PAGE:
Built to Last

Squeezed by big-box retailers, family-owned furniture stores are proud to be throwbacks—to an era of craftsmanship and personal service.

Greenbaum Interiors

Susan Greenbaum Gross learned to appreciate craftsmanship at an early age. “We would arrive in a hotel room,” she recalls, “and my father would pick up the cushions to see who made the furniture.”

Today, Greenbaum Gross heads the company that her father, Jimmy Greenbaum, and his brother, Alvin, started in 1952 with a small furniture store on the corner of Washington and Van Houten streets in Paterson. The company, now 100 employees, has grown into a seven-building complex, covering 140,000 square feet, comprising artisan studios and custom furniture workrooms, where much of the furniture is made. Both the Paterson and Morristown showrooms offer interior design services.

Where is interior design going? Interior design is headed toward a cleaner, more contemporary look. People started to look for a more Zen-like environment after September 11th.

Does quality have to be sacrificed for budget? No. You see people mixing price points these days. One beautiful piece can carry the room.

How do you compete with the chain stores? We’re about quality and fabulous design. That’s where we knock out the big guys.

Do people feel comfortable working with an interior designer? Many people think they are going to be intimidated. In fact, working with a designer should be a collaboration of equals, not an aesthetic dictatorship.

What type of sale gives you most satisfaction? I love it that multiple generations of families shop here. Also, some of the sales that are most exciting are the people who have saved for six months to buy a piece that they love.

Greenbaum Interiors
101 Washington Street, Paterson, 973-279-3000
Country Mile, Morristown, 973-425-5500, greenbauminteriors.com


Lloyd’s Furniture

Jeff Silverman’s life has been furniture for as long as he can remember. “My mother tells the story of my being in the shop when I was three or four and mumbling the words, ‘Can I help you?’”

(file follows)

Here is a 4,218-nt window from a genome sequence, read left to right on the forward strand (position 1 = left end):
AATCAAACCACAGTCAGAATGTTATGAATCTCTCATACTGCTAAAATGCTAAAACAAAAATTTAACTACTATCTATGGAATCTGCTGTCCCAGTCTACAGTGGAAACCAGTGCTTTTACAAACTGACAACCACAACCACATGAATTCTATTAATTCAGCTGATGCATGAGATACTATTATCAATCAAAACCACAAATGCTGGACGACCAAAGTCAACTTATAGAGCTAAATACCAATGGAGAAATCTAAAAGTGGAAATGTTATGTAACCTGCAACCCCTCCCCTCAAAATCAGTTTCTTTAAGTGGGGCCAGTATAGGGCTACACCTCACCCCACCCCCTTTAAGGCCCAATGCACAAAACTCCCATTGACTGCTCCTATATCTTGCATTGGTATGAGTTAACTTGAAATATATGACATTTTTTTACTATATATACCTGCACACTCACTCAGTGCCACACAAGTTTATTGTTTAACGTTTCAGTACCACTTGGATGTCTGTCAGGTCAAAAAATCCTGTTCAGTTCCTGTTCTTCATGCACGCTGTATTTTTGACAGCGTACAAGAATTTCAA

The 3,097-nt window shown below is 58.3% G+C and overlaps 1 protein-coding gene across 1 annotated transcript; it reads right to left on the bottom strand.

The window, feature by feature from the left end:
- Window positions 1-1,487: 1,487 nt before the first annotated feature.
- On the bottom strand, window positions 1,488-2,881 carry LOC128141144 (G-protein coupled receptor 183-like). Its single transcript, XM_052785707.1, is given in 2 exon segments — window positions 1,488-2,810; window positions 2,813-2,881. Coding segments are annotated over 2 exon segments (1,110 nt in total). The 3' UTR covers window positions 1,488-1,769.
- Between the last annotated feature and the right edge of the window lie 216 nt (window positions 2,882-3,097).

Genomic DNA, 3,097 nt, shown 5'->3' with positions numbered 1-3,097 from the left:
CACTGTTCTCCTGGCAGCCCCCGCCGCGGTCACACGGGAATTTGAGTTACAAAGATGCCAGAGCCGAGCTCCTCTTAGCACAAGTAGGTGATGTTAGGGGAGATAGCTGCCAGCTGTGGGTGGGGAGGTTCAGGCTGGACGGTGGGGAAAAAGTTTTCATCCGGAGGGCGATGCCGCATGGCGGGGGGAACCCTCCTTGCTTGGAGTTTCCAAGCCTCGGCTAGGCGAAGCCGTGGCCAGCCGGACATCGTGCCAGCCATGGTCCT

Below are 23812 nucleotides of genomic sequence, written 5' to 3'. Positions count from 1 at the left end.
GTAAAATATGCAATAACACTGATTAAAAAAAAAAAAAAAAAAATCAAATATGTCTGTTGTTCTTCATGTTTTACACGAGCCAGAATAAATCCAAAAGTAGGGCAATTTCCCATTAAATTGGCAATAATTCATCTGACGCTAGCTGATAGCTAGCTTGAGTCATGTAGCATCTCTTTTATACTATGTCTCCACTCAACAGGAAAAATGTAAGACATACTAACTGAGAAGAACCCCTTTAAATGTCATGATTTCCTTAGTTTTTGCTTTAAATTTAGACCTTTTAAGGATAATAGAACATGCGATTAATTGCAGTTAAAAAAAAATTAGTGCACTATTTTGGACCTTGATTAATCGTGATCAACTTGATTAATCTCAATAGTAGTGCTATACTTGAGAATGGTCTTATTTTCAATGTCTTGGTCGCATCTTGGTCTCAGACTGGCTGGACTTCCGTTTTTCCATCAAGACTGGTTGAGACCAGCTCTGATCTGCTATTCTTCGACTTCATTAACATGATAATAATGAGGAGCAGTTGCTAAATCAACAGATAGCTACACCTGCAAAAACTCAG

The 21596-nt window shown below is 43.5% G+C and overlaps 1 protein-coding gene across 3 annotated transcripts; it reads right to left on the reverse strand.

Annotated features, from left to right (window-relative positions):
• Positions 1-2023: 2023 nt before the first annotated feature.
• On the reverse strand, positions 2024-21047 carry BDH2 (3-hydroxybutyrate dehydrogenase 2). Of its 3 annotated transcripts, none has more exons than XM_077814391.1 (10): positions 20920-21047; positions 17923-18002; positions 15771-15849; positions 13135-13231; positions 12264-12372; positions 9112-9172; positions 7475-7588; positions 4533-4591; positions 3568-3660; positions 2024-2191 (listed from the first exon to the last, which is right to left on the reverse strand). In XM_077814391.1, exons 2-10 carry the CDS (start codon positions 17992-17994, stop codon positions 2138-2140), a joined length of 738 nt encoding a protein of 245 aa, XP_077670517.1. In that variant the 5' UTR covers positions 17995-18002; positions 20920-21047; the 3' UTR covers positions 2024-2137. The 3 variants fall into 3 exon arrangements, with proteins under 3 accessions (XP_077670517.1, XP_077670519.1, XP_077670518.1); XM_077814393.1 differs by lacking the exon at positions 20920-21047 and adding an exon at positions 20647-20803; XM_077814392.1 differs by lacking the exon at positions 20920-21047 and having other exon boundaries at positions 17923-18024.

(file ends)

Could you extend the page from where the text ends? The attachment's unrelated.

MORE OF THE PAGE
It’s easy to see where the commitment comes from. At 86, Lloyd Silverman, Jeff’s father, still works five days a week. Jeff’s wife, Ghislaine, a designer, is director of creative merchandising. A native of France, she is keen on European craftsmanship and superior design. The latter is overseen by Andrew Limone, president of the National Interior Design Society, who recently joined the staff.

Launched in a 20-by-30-foot space in Somerville in 1950, Lloyd’s has three locations. “The pieces [we sell] are authentic,” says Jeff. “There’s a big difference between ‘French’ furniture made in China and French furniture made in France.”

Lloyd’s Furniture, 130 W Main St, (908-526-4344); Lloyd’s French Shop, 14 Davenport St, (908) 526-7788), both in Somerville; the Antiques & Finds Shop, 50 Tannery Rd, Readington (908-534-4452); theworldoflloyds.com.


Bograd’s

There’s a reason you often find Joe Bograd, head of the upscale home furnishings store that bears his name, on the showroom floor. “In the furniture business at this level,” he says, “people need to feel that they are dealing with somebody they can trust. People are surprised to hear that they are dealing with Mr. Bograd.” A natural in the business, Joe’s son, Mark, made his first sale at the age of twelve. A woman came into the showroom, then in Paterson, and asked to see dining room sets. “I said to Mark, ‘When people come to the store, they don’t want to be taken care of by a twelve-year-old. Just wait.’” The next day the woman called and ordered an Ethan Allen set Mark had shown her.

Bograd’s started as a door-to-door business in the early 1920s. By 1930, the company was doing well enough to open a furniture store. Nowadays, Joe’s wife, Marcia, says, “Customers are much more impatient. Everyone wants something sooner.” However, the high-end furnishings that Bograd’s sells often feature customized upholstery and finishes, which take time. Part of their commitment to customers is “to meet those [time] requests whenever possible,” she adds.

Today, the Riverdale-based retailer led by Mark, who was a museum curator before joining the family business full-time, works hard to offer customers variety, quality, and service as trends come and go. Transitional looks and relaxed styles have edged out more traditional aesthethics. But one tradition Bograd’s has retained is service.

“I try to deal with customers the way I want to be dealt with,” he says. “Golden Rule-type stuff. A family business has its own standards of how they do something and how they deal with customer service. We grew up in a family that likes furniture. We sell nice things to nice people.”

81 Hamburg Turnpike, Riverdale, 888-428-7953, bograds.com

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